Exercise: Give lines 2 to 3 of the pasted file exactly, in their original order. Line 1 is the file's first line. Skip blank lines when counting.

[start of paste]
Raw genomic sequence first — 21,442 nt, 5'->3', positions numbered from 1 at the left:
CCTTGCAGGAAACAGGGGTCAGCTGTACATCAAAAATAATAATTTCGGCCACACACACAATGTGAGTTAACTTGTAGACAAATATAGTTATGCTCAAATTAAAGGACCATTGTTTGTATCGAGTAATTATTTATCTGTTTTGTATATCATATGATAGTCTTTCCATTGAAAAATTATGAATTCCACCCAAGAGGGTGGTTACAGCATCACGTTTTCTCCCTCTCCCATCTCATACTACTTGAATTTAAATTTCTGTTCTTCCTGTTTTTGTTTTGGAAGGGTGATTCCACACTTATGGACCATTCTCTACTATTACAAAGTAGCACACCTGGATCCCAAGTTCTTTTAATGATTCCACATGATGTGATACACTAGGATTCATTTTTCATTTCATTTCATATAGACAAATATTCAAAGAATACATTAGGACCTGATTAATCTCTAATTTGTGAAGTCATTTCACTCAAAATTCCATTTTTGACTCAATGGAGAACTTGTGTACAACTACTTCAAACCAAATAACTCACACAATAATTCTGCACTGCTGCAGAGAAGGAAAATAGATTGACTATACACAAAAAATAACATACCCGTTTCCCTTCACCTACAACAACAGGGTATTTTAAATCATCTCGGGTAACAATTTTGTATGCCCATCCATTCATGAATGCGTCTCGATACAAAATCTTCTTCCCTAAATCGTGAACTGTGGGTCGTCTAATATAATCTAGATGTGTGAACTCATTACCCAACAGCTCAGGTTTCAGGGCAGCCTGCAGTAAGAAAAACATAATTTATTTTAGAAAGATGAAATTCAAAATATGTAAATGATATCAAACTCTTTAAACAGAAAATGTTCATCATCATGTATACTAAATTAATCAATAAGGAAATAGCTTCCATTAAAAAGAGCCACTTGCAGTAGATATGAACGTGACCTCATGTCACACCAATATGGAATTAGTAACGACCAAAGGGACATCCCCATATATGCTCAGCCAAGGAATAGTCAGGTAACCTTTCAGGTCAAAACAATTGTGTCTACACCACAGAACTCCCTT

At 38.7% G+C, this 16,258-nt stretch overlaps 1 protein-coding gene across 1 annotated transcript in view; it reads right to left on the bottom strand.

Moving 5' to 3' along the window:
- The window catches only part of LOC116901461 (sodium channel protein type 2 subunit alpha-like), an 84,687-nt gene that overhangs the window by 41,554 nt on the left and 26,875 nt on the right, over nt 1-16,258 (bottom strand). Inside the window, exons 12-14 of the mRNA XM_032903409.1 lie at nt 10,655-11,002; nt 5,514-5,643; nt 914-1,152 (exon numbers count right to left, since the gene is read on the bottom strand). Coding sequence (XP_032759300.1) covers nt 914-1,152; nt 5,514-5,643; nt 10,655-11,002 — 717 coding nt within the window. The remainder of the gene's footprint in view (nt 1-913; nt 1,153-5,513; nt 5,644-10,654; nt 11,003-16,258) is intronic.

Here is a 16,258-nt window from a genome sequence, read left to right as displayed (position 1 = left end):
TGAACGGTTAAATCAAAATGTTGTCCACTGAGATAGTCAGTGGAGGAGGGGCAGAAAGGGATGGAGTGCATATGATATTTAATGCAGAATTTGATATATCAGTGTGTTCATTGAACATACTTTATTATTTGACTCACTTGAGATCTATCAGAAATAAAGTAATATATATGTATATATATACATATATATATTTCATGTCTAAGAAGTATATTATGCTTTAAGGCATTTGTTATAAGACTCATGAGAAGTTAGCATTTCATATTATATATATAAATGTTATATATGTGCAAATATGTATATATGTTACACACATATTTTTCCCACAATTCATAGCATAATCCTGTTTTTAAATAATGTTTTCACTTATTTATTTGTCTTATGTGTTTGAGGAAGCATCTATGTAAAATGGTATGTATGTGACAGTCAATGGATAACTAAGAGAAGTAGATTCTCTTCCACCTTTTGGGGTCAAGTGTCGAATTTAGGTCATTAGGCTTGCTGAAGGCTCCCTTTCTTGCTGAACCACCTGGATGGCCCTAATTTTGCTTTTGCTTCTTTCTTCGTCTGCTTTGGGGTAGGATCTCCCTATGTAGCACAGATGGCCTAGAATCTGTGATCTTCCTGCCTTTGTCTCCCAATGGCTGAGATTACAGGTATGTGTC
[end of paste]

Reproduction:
CCTTGCAGGAAACAGGGGTCAGCTGTACATCAAAAATAATAATTTCGGCCACACACACAATGTGAGTTAACTTGTAGACAAATATAGTTATGCTCAAATTAAAGGACCATTGTTTGTATCGAGTAATTATTTATCTGTTTTGTATATCATATGATAGTCTTTCCATTGAAAAATTATGAATTCCACCCAAGAGGGTGGTTACAGCATCACGTTTTCTCCCTCTCCCATCTCATACTACTTGAATTTAAATTTCTGTTCTTCCTGTTTTTGTTTTGGAAGGGTGATTCCACACTTATGGACCATTCTCTACTATTACAAAGTAGCACACCTGGATCCCAAGTTCTTTTAATGATTCCACATGATGTGATACACTAGGATTCATTTTTCATTTCATTTCATATAGACAAATATTCAAAGAATACATTAGGACCTGATTAATCTCTAATTTGTGAAGTCATTTCACTCAAAATTCCATTTTTGACTCAATGGAGAACTTGTGTACAACTACTTCAAACCAAATAACTCACACAATAATTCTGCACTGCTGCAGAGAAGGAAAATAGATTGACTATACACAAAAAATAACATACCCGTTTCCCTTCACCTACAACAACAGGGTATTTTAAATCATCTCGGGTAACAATTTTGTATGCCCATCCATTCATGAATGCGTCTCGATACAAAATCTTCTTCCCTAAATCGTGAACTGTGGGTCGTCTAATATAATCTAGATGTGTGAACTCATTACCCAACAGCTCAGGTTTCAGGGCAGCCTGCAGTAAGAAAAACATAATTTATTTTAGAAAGATGAAATTCAAAATATGTAAATGATATCAAACTCTTTAAACAGAAAATGTTCATCATCATGTATACTAAATTAATCAATAAGGAAATAGCTTCCATTAAAAAGAGCCACTTGCAGTAGATATGAACGTGACCTCATGTCACACCAATATGGAATTAGTAACGACCAAAGGGACATCCCCATATATGCTCAGCCAAGGAATAGTCAGGTAACCTTTCAGGTCAAAACAATTGTGTCTACACCACAGAACTCCCTT

At 38.7% G+C, this 16,258-nt stretch overlaps 1 protein-coding gene across 1 annotated transcript in view; it reads right to left on the bottom strand.